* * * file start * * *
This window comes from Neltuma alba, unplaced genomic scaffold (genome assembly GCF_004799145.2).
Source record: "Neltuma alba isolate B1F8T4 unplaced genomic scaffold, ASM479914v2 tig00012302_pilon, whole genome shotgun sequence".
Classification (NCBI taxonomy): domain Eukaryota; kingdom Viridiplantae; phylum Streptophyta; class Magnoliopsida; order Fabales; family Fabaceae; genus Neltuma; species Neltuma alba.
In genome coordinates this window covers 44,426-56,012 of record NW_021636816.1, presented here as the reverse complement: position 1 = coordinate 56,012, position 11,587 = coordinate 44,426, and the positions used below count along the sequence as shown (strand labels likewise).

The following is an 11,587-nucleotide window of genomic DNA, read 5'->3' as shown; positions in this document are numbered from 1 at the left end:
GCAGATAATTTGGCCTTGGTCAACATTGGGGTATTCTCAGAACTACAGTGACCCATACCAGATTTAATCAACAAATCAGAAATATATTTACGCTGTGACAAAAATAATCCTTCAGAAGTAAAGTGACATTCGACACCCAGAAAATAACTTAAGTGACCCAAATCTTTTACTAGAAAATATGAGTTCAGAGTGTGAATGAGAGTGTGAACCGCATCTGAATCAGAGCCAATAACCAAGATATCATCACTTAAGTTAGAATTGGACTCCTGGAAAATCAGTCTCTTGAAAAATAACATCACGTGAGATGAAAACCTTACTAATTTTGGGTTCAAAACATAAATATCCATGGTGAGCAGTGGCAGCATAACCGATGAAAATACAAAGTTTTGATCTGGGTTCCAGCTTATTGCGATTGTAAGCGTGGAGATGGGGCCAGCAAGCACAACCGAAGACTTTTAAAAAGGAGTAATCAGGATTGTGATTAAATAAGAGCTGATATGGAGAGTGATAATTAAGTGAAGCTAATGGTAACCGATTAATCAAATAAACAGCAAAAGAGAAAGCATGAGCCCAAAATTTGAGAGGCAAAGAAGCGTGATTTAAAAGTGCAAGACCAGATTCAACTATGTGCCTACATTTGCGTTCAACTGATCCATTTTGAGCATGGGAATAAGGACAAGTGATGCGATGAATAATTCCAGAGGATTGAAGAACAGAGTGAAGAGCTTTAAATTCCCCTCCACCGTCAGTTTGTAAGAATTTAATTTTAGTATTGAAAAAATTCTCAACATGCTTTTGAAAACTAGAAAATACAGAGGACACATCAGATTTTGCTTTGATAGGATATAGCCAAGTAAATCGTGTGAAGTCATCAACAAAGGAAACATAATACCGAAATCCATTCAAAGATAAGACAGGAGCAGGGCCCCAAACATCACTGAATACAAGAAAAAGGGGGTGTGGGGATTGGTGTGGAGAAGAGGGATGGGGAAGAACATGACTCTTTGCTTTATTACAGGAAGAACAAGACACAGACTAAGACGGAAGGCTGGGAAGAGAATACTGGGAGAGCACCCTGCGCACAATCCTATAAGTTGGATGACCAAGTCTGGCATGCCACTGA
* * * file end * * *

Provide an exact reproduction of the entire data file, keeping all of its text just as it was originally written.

This window comes from Neltuma alba, unplaced genomic scaffold (genome assembly GCF_004799145.2).
Source record: "Neltuma alba isolate B1F8T4 unplaced genomic scaffold, ASM479914v2 tig00012302_pilon, whole genome shotgun sequence".
Classification (NCBI taxonomy): domain Eukaryota; kingdom Viridiplantae; phylum Streptophyta; class Magnoliopsida; order Fabales; family Fabaceae; genus Neltuma; species Neltuma alba.
In genome coordinates this window covers 44,426-56,012 of record NW_021636816.1, presented here as the reverse complement: position 1 = coordinate 56,012, position 11,587 = coordinate 44,426, and the positions used below count along the sequence as shown (strand labels likewise).

The following is an 11,587-nucleotide window of genomic DNA, read 5'->3' as shown; positions in this document are numbered from 1 at the left end:
GCAGATAATTTGGCCTTGGTCAACATTGGGGTATTCTCAGAACTACAGTGACCCATACCAGATTTAATCAACAAATCAGAAATATATTTACGCTGTGACAAAAATAATCCTTCAGAAGTAAAGTGACATTCGACACCCAGAAAATAACTTAAGTGACCCAAATCTTTTACTAGAAAATATGAGTTCAGAGTGTGAATGAGAGTGTGAACCGCATCTGAATCAGAGCCAATAACCAAGATATCATCACTTAAGTTAGAATTGGACTCCTGGAAAATCAGTCTCTTGAAAAATAACATCACGTGAGATGAAAACCTTACTAATTTTGGGTTCAAAACATAAATATCCATGGTGAGCAGTGGCAGCATAACCGATGAAAATACAAAGTTTTGATCTGGGTTCCAGCTTATTGCGATTGTAAGCGTGGAGATGGGGCCAGCAAGCACAACCGAAGACTTTTAAAAAGGAGTAATCAGGATTGTGATTAAATAAGAGCTGATATGGAGAGTGATAATTAAGTGAAGCTAATGGTAACCGATTAATCAAATAAACAGCAAAAGAGAAAGCATGAGCCCAAAATTTGAGAGGCAAAGAAGCGTGATTTAAAAGTGCAAGACCAGATTCAACTATGTGCCTACATTTGCGTTCAACTGATCCATTTTGAGCATGGGAATAAGGACAAGTGATGCGATGAATAATTCCAGAGGATTGAAGAACAGAGTGAAGAGCTTTAAATTCCCCTCCACCGTCAGTTTGTAAGAATTTAATTTTAGTATTGAAAAAATTCTCAACATGCTTTTGAAAACTAGAAAATACAGAGGACACATCAGATTTTGCTTTGATAGGATATAGCCAAGTAAATCGTGTGAAGTCATCAACAAAGGAAACATAATACCGAAATCCATTCAAAGATAAGACAGGAGCAGGGCCCCAAACATCACTGAATACAAGAAAAAGGGGGTGTGGGGATTGGTGTGGAGAAGAGGGATGGGGAAGAACATGACTCTTTGCTTTATTACAGGAAGAACAAGACACAGACTAAGACGGAAGGCTGGGAAGAGAATACTGGGAGAGCACCCTGCGCACAATCCTATAAGTTGGATGACCAAGTCTGGCATGCCACTGA